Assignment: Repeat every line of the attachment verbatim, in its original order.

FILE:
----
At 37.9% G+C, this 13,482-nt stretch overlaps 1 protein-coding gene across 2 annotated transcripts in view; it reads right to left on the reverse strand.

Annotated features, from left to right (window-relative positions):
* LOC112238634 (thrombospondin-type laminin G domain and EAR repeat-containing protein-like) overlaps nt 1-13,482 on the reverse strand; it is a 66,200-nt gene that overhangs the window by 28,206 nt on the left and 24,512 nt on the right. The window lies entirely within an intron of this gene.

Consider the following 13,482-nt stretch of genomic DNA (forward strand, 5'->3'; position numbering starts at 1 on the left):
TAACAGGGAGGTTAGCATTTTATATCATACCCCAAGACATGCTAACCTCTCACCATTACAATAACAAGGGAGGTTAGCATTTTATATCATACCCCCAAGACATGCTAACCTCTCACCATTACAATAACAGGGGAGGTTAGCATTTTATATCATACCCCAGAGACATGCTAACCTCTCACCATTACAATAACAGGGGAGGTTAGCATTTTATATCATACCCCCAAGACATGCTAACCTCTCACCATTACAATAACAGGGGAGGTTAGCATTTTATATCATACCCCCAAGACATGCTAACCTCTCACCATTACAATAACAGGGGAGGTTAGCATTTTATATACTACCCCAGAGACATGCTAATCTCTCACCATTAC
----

At 37.9% G+C, this 13,482-nt stretch overlaps 1 protein-coding gene across 2 annotated transcripts in view; it reads right to left on the reverse strand.

Annotated features, from left to right (window-relative positions):
* LOC112238634 (thrombospondin-type laminin G domain and EAR repeat-containing protein-like) overlaps nt 1-13,482 on the reverse strand; it is a 66,200-nt gene that overhangs the window by 28,206 nt on the left and 24,512 nt on the right. The window lies entirely within an intron of this gene.

Consider the following 13,482-nt stretch of genomic DNA (forward strand, 5'->3'; position numbering starts at 1 on the left):
TAACAGGGAGGTTAGCATTTTATATCATACCCCAAGACATGCTAACCTCTCACCATTACAATAACAAGGGAGGTTAGCATTTTATATCATACCCCCAAGACATGCTAACCTCTCACCATTACAATAACAGGGGAGGTTAGCATTTTATATCATACCCCAGAGACATGCTAACCTCTCACCATTACAATAACAGGGGAGGTTAGCATTTTATATCATACCCCCAAGACATGCTAACCTCTCACCATTACAATAACAGGGGAGGTTAGCATTTTATATCATACCCCCAAGACATGCTAACCTCTCACCATTACAATAACAGGGGAGGTTAGCATTTTATATACTACCCCAGAGACATGCTAATCTCTCACCATTAC